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How to reduce the risk of your baby developing food allergies

Currently in Australia, it’s estimated that around 10% of babies have a food allergy. Most will outgrow allergies over time, though a small percentage of children will have lifelong allergies. 

Current research supports introducing even potentially allergenic foods when babies are developmentally ready and in the first year of life.  This includes peanut butter, cooked eggs, soy milk, dairy and wheat products. Even babies with a high risk of allergy should be give ‘allergenic’ foods.

During pregnancy

Experts recommend that pregnant women eat a healthy and balanced diet.  There is no benefit in excluding any particular foods, including those which are thought to be highly allergenic.

Up to three serves of oily fish per week may be helpful and protective. Omega-3 fatty acids in fish may help to prevent eczema later in life.

Although probiotics during pregnancy (and breastfeeding) may help with eczema prevention, what’s not yet clear is the exact dose.

How would I know if my baby is allergic?

You may suspect your baby has an allergy if they have any of these reactions:

  • Rashes
  • Vomiting
  • Hives or welts on their skin
  • Swelling of their eyes, face or lips
  • A significant itch
  • A tingling mouth

If your baby has any of these reactions, stop giving them the food and watch them closely. Always have your baby checked by a doctor if they have an allergic reaction to food (of other substances).  Sometimes a referral to a paediatric allergist is needed to work out a feeding and treatment plan.

What’s anaphylaxis?

Anaphylaxis is a serious, life-threatening allergic reaction.  It involves the immune system and triggers reactions in breathing and heart functions.   Allergic reactions generally involve the skin. 

When a person has anaphylaxis, they don’t have enough adrenaline in their body to reverse the body’s reaction.  This is why the immediate treatment for anaphylaxis is to have a shot of adrenaline, generally from an EpiPen which is an auto-injector containing adrenaline.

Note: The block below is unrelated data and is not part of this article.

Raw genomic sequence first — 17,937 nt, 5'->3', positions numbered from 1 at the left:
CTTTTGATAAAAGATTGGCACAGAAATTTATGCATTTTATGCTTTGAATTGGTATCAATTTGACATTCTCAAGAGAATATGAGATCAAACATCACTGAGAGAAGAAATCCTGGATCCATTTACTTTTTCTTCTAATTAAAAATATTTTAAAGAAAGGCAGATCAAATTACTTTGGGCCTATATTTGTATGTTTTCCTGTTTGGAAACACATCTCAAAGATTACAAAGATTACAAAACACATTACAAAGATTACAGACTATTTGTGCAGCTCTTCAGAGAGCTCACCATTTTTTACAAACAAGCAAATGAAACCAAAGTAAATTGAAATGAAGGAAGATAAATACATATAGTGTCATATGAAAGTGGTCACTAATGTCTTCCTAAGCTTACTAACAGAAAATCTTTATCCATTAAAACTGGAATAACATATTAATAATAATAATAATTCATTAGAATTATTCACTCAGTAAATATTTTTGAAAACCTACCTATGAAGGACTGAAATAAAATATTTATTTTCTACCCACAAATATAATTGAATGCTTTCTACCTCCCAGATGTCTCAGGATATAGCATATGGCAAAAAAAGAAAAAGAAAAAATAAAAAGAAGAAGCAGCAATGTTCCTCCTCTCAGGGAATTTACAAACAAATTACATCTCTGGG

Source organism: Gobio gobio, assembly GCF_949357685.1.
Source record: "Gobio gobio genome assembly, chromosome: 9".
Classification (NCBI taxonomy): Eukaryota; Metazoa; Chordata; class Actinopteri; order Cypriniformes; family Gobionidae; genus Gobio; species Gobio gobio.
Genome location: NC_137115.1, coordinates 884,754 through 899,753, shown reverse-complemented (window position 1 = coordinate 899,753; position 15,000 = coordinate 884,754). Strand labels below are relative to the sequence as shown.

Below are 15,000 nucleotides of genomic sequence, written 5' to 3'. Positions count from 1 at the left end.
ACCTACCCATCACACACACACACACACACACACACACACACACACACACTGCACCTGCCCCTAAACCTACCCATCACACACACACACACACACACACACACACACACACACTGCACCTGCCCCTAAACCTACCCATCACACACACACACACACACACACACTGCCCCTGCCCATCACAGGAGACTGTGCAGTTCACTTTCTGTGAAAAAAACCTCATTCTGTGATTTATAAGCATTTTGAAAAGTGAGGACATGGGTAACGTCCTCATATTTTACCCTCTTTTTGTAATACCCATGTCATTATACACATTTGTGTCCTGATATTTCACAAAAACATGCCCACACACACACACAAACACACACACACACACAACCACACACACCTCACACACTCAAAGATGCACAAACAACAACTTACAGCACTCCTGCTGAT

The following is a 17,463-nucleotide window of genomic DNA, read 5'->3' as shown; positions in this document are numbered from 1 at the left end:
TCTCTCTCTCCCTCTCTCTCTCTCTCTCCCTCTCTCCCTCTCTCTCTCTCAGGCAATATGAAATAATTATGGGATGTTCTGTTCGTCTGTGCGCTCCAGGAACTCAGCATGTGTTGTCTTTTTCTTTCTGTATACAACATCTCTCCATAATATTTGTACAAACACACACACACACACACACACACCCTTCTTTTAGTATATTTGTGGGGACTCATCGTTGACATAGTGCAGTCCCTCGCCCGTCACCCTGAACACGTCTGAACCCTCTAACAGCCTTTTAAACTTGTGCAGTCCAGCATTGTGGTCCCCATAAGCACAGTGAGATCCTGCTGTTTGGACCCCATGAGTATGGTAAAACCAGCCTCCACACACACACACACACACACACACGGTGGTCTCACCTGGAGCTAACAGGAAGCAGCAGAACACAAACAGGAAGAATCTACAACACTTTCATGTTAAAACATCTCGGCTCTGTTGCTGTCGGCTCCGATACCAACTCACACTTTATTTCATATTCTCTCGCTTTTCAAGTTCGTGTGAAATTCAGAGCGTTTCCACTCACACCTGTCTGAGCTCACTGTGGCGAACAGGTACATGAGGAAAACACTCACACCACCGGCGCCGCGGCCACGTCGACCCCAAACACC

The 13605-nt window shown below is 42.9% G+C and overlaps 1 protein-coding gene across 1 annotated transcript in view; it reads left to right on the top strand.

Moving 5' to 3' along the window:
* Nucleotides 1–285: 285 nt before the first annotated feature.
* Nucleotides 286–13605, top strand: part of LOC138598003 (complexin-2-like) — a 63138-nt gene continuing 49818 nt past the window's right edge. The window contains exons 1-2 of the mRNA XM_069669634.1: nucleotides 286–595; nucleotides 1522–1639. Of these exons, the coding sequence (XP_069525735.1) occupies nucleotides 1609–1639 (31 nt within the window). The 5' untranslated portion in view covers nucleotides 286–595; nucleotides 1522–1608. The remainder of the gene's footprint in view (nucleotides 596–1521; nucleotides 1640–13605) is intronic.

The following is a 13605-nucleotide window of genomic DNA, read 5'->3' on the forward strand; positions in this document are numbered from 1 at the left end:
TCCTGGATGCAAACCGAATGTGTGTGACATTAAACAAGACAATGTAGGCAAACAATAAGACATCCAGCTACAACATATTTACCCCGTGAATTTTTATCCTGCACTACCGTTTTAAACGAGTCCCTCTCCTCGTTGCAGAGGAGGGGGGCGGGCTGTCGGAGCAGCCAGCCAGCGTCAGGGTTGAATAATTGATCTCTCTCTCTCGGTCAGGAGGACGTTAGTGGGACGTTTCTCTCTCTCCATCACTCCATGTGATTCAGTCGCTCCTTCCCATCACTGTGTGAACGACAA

Feeding advise for solid foods

  • Breastfeed your baby, if possible, for at least six months or for as long as you’re both happy to continue. Breastfeeding may be protective against allergies developing, though the evidence around this is low.
  • If you aren’t breastfeeding, feed your baby a standards cow’s milk-based formula. There is no evidence that soy or goat’s milk formula reduces the risk of allergies.
  • Introduce solid foods at around six months, but not before four months and when your baby is developmentally ready.
  • Offer your baby iron rich foods.  Most babies can eat any food in any order and combination. What’s important is that they have nutritious foods when they are ready.
  • Cow’s milk or soy milk and their products, can be used in cooking, or with other foods if dairy and soy products don’t cause a reaction.
  • Aim to feed your baby a family diet, the same food as the rest of the family is eating when they are ready. 
  • Unless your baby has had an allergic reaction to a particular food, regularly offer the same food a couple of times each week.  Food allergies may result from babies trying a new food and then not having it regularly.
  • Even if there is a family history of egg allergy, there can be benefits in babies eating cooked egg before eight months of age.  If you have other family members who are allergic to egg, it’s important to be particularly careful about their potential exposure.
  • Introduce one new common allergen food at a time. This will help to confirm the problem food if your baby has an allergic reaction.
  • If your baby does have an allergic reaction, stop giving that food and get medical advice.

For more information about food allergies, check here. Always check with your doctor or baby’s paediatrician if you’re unsure about allergies.

Written for Milton by Jane Barry Midwife and Child Health Nurse, July 2022.